I have tested this approach with Sitecore 6.4.0 (rev 101124) and 6.5.0 (rev. 120706).

Update (1/29/2013): Corrected capitalization in AfterBuild task.
Update (1/30/2013): Removed try/catch code from SetUp method. Further testing showed this is not necessary.
Update (9/27/2015): The IsUnitTesting technique no longer works with Sitecore 8. However, Dan Cruickshank has posted an alternative:

State.HttpRuntime.AppDomainAppPath = Directory.GetCurrentDirectory();


  1. Great post Dan! It was very helpful. I followed these steps and was able to solve the auto include issue. However, I'm running into an unusual issue.

    I created a test project with two unit tests.
    I can successfully run the unit tests when I run them in the debugger (Test->Debug->All Tests option in the Visual Studio). When I run these tests in the Test Explorer, they fail to run and the following exception is thrown:
    Result Message:
    SetUp : System.TypeInitializationException : The type initializer for 'Sitecore.Diagnostics.LoggerFactory' threw an exception.
    ----> System.NullReferenceException : Object reference not set to an instance of an object.
    Result StackTrace:

    This exception is thrown while executing the following in the test method.

    var db = Sitecore.Configuration.Factory.GetDatabase("master");

    Any ideas why would the tests run fine in the debugger but not in the test explorer?


    1. Are you using MSTEST rather than NUnit? MSTEST runs outside of the output directory, either in the TestResults folder or in the %temp% location, so it won't have access to the files copied to the output directory. You can prove this out by including this line in your tests:
      Console.WriteLine("Working directory: " + System.IO.Directory.GetCurrentDirectory());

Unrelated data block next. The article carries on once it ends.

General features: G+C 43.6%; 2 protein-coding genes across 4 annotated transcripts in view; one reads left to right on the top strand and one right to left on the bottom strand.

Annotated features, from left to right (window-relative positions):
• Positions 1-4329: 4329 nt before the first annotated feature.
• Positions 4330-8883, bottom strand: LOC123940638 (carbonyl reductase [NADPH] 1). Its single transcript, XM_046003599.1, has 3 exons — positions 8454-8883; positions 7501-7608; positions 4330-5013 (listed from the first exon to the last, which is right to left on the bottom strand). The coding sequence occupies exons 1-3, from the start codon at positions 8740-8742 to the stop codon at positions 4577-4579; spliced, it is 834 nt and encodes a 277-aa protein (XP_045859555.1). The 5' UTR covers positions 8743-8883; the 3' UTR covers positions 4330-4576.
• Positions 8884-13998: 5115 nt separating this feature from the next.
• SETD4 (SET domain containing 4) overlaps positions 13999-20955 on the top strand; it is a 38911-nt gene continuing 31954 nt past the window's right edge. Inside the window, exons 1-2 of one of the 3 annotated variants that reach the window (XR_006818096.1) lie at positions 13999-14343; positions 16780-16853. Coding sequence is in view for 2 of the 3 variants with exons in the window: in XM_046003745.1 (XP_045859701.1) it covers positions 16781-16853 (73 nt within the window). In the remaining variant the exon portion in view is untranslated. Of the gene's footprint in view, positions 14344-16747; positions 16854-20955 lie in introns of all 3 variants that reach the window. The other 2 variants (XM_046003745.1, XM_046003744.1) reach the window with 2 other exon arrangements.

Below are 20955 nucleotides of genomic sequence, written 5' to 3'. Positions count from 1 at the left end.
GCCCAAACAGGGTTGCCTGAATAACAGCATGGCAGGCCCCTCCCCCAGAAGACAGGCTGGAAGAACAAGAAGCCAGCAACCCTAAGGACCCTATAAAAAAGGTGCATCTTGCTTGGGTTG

This behavior seems to have changed with Visual Studio 2012, which appears to run tests from the output directory.

      You should be able to resolve by replacing [TestClass] with [TestFixture], and [TestCase] with [Test], and adding an assembly reference to NUnit.framework. You would then have to use a different test runner, such as the NUnit Gui.

      If you must stick with MSTest and cannot move to Visual Studio 2012, you may want to look into the [DeploymentItem] attribute to move the resources over that you need. See this on Stack Overflow:

      Good luck, and thanks for the feedback!

    2. I have the same problem. I am running the tests inside Visual Studio 2012 with Resharper. When I use debug the test goes through. If I run it I am getting the above error when setting the IsUnitTesting to true.

    3. @Kai Are you using NUnit or MSTEST?

    4. Sorry, I meant to writethat it is NUnit. Somehow got lost somewhere. ;)

    5. OK, I found the problem. For me it was an empty config transformation file which got somehow copied to the Include folder of the website and therefore also to the test project. After I removed it from the include folder of the Test project, the test went green.
      It is interesting that the files are also in the Debug (/App_Config/Debug) folder but this doesn't appear to have an impact on the debug process.